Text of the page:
For centuries the painful condition of gout has been associated with a rich diet but a new study that suggests genetics may be more to blame could help shatter long-held misconceptions, say researchers.
Research, published in the British Medical Journal, suggests genes are more important than food and drink when it comes to the development of high blood urate levels, which often precede gout.
“Our results challenge widely held community perceptions that hyperuricaemia is primarily caused by diet”
The findings challenge the commonly held belief that gout – which mainly affects men aged 40 and over – is caused by diet and may go some way to reducing stigma that can prevent sufferers from seeking help, say experts.
Gout is caused by excess uric acid in the blood – known as hyperuricaemia – which forms into crystals that collect around the joints, causing extreme pain and swelling.
Recent studies indicate consuming certain food and drinks may increase the risk of developing the condition, while others such as fruit, vegetables and coffee can help reduce the risk of gout.
Studies also suggest genetic factors play an important role so a team of researchers based in New Zealand set out look at how both diet and genes might influence the development of gout.
They analysed dietary surveys completed by 8,414 men and 8,346 women from five US studies. Blood urate levels and genetic profiles were also recorded for participants.
“The study provides important evidence that much of patients’ predisposition to hyperuricaemia and gout is non-modifiable”
Lorraine Watson and Edward Roddy
When the research team looked at people’s diets they identified seven items associated with raised blood urate levels such as meat, alcohol and sugary soft drinks and eight linked with reduced urate levels, including egg, skimmed milk and brown bread.
However, they found each of these foods explained less than 1% of variation in urate levels.
When people’s diets were given an overall score, a healthier diet was linked to lower urate levels while those with a diet crammed with unhealthy foods were more likely to have higher urate levels.
But again, the researchers found the diet scores explained very little – 0.3% – of variation.
In contrast, genetic analysis revealed that common genetic factors explained almost a quarter – 23.9% – of variation in urate levels.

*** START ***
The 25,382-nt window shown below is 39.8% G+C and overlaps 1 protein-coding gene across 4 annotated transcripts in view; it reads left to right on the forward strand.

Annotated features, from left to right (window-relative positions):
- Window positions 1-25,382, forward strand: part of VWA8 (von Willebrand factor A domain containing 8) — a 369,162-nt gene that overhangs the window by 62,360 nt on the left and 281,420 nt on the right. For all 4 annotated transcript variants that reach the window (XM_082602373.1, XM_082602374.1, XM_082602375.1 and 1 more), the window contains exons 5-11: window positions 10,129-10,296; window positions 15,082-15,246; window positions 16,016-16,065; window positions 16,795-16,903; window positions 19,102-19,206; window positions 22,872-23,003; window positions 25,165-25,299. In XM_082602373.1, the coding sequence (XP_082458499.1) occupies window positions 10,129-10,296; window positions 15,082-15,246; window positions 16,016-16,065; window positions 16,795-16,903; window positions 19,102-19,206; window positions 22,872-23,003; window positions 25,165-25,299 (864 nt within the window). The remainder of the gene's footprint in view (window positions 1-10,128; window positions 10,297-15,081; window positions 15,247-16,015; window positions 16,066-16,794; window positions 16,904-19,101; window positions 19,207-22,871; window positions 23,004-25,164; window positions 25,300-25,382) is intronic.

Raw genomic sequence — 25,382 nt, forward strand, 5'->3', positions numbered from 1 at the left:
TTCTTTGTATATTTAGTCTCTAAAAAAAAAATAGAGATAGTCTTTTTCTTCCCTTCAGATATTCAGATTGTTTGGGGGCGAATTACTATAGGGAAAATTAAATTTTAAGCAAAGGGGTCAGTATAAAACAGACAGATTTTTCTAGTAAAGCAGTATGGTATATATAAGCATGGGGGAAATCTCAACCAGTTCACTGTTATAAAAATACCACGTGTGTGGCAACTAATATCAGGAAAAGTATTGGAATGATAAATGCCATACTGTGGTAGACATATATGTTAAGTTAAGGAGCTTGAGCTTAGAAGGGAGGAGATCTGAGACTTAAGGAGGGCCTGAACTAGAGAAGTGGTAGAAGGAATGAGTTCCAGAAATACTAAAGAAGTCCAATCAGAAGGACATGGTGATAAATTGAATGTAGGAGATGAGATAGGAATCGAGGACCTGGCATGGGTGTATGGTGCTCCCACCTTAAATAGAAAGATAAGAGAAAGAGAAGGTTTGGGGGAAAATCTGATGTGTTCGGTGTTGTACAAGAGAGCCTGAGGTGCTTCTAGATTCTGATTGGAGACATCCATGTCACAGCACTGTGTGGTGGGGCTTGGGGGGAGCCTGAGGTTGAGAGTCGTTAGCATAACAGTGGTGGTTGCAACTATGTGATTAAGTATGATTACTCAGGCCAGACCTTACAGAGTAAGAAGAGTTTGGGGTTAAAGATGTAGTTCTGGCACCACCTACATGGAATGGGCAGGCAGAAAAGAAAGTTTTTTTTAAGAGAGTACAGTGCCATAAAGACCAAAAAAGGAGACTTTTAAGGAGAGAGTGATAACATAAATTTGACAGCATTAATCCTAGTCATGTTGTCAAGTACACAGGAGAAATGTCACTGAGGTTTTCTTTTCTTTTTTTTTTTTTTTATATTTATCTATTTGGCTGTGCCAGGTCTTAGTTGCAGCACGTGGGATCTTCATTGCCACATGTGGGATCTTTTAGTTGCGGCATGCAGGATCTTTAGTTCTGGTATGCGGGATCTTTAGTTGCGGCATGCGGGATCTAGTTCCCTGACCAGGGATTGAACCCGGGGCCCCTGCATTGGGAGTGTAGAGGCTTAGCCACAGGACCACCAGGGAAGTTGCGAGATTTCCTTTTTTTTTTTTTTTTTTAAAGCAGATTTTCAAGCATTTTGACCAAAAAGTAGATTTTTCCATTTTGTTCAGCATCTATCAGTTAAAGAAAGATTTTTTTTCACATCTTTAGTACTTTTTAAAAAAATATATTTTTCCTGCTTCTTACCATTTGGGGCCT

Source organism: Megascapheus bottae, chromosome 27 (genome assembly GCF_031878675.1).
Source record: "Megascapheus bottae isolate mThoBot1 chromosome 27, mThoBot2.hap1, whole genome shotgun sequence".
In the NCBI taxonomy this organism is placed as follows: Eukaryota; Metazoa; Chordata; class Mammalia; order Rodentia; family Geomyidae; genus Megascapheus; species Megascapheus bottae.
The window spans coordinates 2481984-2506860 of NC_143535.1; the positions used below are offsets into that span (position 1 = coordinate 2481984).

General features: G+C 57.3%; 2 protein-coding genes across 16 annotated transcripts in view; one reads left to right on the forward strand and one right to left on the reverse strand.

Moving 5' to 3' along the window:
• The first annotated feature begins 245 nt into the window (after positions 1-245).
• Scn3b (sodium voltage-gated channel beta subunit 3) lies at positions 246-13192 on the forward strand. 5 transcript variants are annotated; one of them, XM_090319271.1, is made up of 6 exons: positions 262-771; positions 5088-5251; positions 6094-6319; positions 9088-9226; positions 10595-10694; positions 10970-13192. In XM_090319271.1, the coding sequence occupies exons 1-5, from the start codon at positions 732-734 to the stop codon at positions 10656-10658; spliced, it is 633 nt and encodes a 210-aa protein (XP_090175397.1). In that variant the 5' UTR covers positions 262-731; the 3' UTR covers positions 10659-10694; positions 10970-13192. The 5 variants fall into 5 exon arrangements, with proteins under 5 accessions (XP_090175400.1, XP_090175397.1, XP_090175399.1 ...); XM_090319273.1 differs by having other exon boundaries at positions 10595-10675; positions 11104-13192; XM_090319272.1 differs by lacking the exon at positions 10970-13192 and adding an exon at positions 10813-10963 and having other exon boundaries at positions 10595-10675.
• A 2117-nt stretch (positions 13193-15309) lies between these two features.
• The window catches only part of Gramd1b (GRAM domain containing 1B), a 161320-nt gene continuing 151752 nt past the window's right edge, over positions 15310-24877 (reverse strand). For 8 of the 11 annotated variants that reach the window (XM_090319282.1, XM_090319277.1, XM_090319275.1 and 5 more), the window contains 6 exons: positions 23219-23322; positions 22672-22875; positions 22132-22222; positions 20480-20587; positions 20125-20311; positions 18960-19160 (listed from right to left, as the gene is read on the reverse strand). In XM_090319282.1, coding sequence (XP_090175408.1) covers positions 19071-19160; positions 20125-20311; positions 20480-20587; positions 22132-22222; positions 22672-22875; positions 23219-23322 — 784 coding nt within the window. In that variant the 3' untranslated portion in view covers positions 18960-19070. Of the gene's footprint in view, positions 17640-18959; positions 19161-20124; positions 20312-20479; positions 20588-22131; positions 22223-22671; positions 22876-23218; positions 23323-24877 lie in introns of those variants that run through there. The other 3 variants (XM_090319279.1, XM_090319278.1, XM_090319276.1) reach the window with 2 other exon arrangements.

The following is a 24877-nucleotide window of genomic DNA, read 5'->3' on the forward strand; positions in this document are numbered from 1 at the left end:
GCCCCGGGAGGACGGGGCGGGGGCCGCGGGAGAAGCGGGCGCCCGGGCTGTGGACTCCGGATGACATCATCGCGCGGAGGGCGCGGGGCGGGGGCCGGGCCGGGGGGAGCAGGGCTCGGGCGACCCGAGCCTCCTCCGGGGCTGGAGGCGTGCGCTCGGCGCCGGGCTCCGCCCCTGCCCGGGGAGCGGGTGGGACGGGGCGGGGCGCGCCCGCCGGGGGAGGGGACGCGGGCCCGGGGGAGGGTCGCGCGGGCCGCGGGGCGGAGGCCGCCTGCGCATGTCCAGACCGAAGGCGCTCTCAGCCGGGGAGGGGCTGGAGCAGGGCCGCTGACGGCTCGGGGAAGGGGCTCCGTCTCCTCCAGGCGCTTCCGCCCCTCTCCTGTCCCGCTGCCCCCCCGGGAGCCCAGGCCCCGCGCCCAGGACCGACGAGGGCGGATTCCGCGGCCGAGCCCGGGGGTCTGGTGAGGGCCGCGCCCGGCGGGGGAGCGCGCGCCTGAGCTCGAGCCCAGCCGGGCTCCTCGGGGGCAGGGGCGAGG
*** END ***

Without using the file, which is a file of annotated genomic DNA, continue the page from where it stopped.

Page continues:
The fact the study only looked at people from a European background who did not actually have gout may mean the findings do not apply to other populations or those with gout, the researchers warned.
Nevertheless they said their findings were important when it came to demonstrating the relative contribution of diet and inherited genetic factors to hyperuricaemia.
“Our results challenge widely held community perceptions that hyperuricaemia is primarily caused by diet, showing for the first time that genetic variants have a much greater contribution to hyperuricaemia than dietary exposure,” the paper said.
The Gout by James Gillray
In a linked editorial in the BMJ, researchers at Keele University highlighted the stigma faced by gout sufferers who are often made to feel the condition is basically their fault by clinicians and others.
“People with gout often experience stigma from the societal misconception that gout is a condition caused by dietary habits and an unhealthy lifestyle, a view which is also pervasive among healthcare professionals,” said research fellow Lorraine Watson and reader Edward Roddy from the university.
“As a result, patients known to have gout are often reluctant to seek help for fear that they will not be taken seriously or will be blamed for their lifestyle habits, meaning that practitioners are often unaware that patients have troublesome symptoms,” they said.
When patients develop gout, they are frequently given inaccurate or conflicting information “which trivialises gout and misrepresents its causes and treatment” with opportunities to start treatment missed, they added.
They pair the new study could help bust myths and ensure people received appropriate advice and care.
“The study provides important evidence that much of patients’ predisposition to hyperuricaemia and gout is non-modifiable, countering these harmful but well established views and practices and providing an opportunity to address these serious barriers to reducing the burden of this common and easily treatable condition,” they concluded.